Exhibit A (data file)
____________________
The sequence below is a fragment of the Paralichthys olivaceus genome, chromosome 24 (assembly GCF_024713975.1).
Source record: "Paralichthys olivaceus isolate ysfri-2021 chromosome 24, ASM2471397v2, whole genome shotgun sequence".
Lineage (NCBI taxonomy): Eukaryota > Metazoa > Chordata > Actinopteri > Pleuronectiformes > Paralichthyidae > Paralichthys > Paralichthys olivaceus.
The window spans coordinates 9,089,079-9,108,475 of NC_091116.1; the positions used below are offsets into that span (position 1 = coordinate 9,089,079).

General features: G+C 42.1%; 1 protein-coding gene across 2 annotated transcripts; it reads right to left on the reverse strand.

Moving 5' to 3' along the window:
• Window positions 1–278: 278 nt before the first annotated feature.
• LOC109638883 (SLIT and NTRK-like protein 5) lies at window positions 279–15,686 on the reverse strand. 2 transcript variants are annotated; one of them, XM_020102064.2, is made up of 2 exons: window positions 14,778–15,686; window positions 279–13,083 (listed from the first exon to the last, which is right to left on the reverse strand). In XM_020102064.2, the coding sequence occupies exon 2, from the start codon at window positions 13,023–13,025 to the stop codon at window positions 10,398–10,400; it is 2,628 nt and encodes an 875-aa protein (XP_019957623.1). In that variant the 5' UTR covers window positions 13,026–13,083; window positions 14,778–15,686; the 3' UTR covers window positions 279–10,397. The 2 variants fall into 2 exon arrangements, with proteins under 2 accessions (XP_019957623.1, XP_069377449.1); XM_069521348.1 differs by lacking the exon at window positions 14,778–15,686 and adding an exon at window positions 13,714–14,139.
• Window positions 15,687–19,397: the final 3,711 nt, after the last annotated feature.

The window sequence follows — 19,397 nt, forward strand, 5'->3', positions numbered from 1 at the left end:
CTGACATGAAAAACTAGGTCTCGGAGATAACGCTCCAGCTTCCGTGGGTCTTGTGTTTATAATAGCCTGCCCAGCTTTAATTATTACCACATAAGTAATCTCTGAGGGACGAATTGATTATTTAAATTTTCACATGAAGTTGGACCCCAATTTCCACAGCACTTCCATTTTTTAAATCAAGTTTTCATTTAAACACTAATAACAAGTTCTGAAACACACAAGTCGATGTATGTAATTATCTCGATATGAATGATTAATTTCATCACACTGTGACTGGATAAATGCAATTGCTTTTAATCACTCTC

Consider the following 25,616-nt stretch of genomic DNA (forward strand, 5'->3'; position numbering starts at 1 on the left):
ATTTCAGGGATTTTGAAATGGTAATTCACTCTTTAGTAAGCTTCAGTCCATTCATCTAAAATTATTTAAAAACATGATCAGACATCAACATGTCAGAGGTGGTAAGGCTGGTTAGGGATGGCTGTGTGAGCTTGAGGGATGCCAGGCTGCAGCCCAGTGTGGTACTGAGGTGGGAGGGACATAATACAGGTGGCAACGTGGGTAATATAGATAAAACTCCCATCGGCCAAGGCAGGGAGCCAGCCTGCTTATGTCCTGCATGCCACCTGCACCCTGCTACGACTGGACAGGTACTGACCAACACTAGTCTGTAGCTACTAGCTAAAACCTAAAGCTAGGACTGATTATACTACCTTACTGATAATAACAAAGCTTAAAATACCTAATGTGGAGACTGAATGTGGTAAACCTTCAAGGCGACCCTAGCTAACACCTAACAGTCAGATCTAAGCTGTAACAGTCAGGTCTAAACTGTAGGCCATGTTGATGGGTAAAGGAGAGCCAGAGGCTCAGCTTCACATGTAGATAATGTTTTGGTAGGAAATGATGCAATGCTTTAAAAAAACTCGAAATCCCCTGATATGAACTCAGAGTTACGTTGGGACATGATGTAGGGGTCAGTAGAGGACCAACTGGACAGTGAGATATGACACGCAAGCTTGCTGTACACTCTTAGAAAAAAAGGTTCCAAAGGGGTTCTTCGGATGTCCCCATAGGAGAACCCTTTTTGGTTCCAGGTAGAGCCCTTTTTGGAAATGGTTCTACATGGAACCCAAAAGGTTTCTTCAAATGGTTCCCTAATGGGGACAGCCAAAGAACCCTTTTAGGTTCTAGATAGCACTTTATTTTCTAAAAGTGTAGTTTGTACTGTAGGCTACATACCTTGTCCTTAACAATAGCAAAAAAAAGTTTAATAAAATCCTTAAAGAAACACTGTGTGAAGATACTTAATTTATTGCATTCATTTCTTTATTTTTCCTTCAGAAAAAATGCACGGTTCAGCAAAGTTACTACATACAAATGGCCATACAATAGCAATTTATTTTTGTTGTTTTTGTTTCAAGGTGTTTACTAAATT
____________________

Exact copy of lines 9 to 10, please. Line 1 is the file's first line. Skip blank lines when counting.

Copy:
• Window positions 15,687–19,397: the final 3,711 nt, after the last annotated feature.

The window sequence follows — 19,397 nt, forward strand, 5'->3', positions numbered from 1 at the left end: